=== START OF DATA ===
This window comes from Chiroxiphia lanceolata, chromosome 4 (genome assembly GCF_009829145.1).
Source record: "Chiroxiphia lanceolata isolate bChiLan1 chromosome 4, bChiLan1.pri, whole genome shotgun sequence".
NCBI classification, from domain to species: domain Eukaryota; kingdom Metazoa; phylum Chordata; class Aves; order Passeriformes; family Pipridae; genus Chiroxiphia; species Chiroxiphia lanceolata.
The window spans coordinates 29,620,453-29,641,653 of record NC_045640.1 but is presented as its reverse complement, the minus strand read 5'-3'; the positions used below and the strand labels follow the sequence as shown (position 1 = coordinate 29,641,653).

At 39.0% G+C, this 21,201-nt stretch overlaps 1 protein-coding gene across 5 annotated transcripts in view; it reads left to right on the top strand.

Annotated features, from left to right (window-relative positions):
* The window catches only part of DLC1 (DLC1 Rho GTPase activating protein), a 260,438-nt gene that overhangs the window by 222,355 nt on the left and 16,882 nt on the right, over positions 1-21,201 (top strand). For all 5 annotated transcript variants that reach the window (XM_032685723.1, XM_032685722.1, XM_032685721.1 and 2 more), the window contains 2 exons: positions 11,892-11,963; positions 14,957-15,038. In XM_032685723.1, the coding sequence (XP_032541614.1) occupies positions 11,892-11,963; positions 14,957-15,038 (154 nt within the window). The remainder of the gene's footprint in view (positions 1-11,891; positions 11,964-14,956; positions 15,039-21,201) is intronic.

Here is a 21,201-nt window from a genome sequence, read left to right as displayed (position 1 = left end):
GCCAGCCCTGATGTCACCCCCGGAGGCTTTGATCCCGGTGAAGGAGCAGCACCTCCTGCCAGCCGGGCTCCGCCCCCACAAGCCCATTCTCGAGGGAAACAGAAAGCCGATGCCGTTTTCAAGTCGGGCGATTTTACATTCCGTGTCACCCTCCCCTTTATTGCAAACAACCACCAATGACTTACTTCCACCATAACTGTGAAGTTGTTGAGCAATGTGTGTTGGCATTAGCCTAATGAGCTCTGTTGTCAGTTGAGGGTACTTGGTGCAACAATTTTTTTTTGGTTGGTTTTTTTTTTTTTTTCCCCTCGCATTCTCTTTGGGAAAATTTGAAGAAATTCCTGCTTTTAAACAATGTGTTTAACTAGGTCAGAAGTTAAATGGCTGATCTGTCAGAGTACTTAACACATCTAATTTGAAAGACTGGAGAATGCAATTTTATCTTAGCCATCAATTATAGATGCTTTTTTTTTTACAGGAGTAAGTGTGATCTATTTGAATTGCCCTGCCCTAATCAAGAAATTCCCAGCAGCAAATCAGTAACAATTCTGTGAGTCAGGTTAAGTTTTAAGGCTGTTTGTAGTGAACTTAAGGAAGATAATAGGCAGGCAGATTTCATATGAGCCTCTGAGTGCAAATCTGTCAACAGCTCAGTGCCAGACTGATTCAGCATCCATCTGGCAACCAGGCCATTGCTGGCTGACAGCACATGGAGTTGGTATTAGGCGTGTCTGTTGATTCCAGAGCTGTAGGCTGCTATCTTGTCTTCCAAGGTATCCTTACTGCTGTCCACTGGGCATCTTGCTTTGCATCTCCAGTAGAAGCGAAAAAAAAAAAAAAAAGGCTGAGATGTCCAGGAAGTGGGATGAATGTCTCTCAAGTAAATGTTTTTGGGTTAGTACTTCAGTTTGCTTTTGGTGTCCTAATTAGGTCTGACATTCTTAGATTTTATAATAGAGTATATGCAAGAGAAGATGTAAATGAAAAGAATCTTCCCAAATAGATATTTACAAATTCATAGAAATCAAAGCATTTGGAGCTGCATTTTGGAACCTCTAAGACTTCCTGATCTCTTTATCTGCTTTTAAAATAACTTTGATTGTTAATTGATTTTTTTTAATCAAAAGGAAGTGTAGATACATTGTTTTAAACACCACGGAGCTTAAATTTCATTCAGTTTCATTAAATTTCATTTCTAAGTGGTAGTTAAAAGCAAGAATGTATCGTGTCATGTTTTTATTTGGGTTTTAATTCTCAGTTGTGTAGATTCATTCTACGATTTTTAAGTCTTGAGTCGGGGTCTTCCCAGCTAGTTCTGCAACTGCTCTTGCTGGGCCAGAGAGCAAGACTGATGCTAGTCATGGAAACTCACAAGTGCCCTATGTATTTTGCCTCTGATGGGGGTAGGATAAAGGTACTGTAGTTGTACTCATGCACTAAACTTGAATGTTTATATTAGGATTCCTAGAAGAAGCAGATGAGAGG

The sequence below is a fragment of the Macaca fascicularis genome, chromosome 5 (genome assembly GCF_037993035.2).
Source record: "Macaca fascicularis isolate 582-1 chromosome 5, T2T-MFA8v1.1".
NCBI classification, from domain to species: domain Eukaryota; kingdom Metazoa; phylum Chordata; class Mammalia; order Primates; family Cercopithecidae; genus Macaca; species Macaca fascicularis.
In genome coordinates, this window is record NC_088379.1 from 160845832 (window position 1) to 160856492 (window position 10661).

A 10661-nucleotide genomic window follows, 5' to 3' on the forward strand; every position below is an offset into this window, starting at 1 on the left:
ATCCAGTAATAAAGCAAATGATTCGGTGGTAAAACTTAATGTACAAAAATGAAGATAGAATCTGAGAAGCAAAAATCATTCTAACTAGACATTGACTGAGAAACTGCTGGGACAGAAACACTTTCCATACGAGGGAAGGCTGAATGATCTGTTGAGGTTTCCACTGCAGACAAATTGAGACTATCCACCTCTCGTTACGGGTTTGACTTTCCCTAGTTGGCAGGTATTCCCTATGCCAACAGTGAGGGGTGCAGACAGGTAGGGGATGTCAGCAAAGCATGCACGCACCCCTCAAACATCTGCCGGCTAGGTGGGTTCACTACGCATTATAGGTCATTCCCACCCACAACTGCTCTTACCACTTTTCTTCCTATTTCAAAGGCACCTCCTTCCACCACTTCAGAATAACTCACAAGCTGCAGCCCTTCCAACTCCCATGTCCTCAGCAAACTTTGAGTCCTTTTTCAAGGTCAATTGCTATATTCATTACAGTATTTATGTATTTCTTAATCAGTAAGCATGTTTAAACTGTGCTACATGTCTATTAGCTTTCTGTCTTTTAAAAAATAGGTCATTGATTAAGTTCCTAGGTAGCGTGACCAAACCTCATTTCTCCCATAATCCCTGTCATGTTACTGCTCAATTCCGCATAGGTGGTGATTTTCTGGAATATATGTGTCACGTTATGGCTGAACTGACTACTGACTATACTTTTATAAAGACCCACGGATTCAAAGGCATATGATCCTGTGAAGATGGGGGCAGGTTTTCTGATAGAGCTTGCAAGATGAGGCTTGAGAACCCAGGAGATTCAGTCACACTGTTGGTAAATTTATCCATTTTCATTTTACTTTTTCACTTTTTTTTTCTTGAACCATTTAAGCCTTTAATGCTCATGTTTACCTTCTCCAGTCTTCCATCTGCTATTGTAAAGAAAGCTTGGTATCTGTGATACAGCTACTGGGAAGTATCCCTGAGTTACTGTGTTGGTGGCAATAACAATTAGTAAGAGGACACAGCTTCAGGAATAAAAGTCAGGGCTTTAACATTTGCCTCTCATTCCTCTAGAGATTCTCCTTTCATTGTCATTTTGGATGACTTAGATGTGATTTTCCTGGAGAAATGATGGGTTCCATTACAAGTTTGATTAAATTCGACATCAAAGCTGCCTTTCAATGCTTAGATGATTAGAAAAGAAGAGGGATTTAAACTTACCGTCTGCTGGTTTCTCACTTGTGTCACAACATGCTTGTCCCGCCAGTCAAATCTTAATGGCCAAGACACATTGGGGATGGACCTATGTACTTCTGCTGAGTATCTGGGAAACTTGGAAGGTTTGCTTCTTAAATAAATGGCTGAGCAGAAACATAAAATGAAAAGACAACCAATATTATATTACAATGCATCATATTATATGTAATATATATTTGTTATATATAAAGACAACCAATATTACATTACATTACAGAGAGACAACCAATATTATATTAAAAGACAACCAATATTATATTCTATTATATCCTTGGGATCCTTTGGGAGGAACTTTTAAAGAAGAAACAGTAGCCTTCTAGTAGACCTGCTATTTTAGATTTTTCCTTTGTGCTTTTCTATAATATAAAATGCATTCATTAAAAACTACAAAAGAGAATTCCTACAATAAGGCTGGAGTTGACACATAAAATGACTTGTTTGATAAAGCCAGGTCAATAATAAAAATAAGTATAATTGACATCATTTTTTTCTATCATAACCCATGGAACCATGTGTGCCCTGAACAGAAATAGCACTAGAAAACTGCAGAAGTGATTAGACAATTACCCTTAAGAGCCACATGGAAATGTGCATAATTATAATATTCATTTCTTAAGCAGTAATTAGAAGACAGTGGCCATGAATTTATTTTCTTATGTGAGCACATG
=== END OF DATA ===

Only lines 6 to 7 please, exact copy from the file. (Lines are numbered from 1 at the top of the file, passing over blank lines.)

Annotated features, from left to right (window-relative positions):
* The window catches only part of DLC1 (DLC1 Rho GTPase activating protein), a 260,438-nt gene that overhangs the window by 222,355 nt on the left and 16,882 nt on the right, over positions 1-21,201 (top strand). For all 5 annotated transcript variants that reach the window (XM_032685723.1, XM_032685722.1, XM_032685721.1 and 2 more), the window contains 2 exons: positions 11,892-11,963; positions 14,957-15,038. In XM_032685723.1, the coding sequence (XP_032541614.1) occupies positions 11,892-11,963; positions 14,957-15,038 (154 nt within the window). The remainder of the gene's footprint in view (positions 1-11,891; positions 11,964-14,956; positions 15,039-21,201) is intronic.